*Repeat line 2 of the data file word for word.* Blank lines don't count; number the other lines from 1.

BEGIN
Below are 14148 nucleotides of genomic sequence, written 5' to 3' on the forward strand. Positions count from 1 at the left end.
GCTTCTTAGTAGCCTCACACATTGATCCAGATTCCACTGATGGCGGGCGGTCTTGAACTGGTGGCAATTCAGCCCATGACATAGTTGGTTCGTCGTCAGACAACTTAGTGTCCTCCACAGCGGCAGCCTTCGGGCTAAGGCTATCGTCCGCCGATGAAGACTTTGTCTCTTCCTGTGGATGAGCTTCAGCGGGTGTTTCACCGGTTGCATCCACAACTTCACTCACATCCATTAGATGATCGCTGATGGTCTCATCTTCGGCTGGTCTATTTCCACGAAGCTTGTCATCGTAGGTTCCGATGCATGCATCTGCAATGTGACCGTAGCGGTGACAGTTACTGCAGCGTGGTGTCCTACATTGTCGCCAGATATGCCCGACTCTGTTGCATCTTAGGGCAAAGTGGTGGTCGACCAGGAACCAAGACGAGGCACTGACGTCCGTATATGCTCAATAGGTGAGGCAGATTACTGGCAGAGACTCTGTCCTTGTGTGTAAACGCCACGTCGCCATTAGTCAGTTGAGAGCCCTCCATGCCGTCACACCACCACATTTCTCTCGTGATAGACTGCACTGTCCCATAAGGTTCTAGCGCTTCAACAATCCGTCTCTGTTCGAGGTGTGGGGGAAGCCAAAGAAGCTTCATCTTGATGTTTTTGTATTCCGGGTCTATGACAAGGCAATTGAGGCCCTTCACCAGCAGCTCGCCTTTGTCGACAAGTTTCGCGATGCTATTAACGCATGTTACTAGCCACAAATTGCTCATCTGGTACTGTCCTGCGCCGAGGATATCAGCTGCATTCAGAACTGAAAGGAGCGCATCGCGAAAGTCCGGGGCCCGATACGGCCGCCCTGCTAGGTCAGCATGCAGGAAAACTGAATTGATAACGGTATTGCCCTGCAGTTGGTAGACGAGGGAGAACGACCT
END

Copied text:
GCTTCTTAGTAGCCTCACACATTGATCCAGATTCCACTGATGGCGGGCGGTCTTGAACTGGTGGCAATTCAGCCCATGACATAGTTGGTTCGTCGTCAGACAACTTAGTGTCCTCCACAGCGGCAGCCTTCGGGCTAAGGCTATCGTCCGCCGATGAAGACTTTGTCTCTTCCTGTGGATGAGCTTCAGCGGGTGTTTCACCGGTTGCATCCACAACTTCACTCACATCCATTAGATGATCGCTGATGGTCTCATCTTCGGCTGGTCTATTTCCACGAAGCTTGTCATCGTAGGTTCCGATGCATGCATCTGCAATGTGACCGTAGCGGTGACAGTTACTGCAGCGTGGTGTCCTACATTGTCGCCAGATATGCCCGACTCTGTTGCATCTTAGGGCAAAGTGGTGGTCGACCAGGAACCAAGACGAGGCACTGACGTCCGTATATGCTCAATAGGTGAGGCAGATTACTGGCAGAGACTCTGTCCTTGTGTGTAAACGCCACGTCGCCATTAGTCAGTTGAGAGCCCTCCATGCCGTCACACCACCACATTTCTCTCGTGATAGACTGCACTGTCCCATAAGGTTCTAGCGCTTCAACAATCCGTCTCTGTTCGAGGTGTGGGGGAAGCCAAAGAAGCTTCATCTTGATGTTTTTGTATTCCGGGTCTATGACAAGGCAATTGAGGCCCTTCACCAGCAGCTCGCCTTTGTCGACAAGTTTCGCGATGCTATTAACGCATGTTACTAGCCACAAATTGCTCATCTGGTACTGTCCTGCGCCGAGGATATCAGCTGCATTCAGAACTGAAAGGAGCGCATCGCGAAAGTCCGGGGCCCGATACGGCCGCCCTGCTAGGTCAGCATGCAGGAAAACTGAATTGATAACGGTATTGCCCTGCAGTTGGTAGACGAGGGAGAACGACCT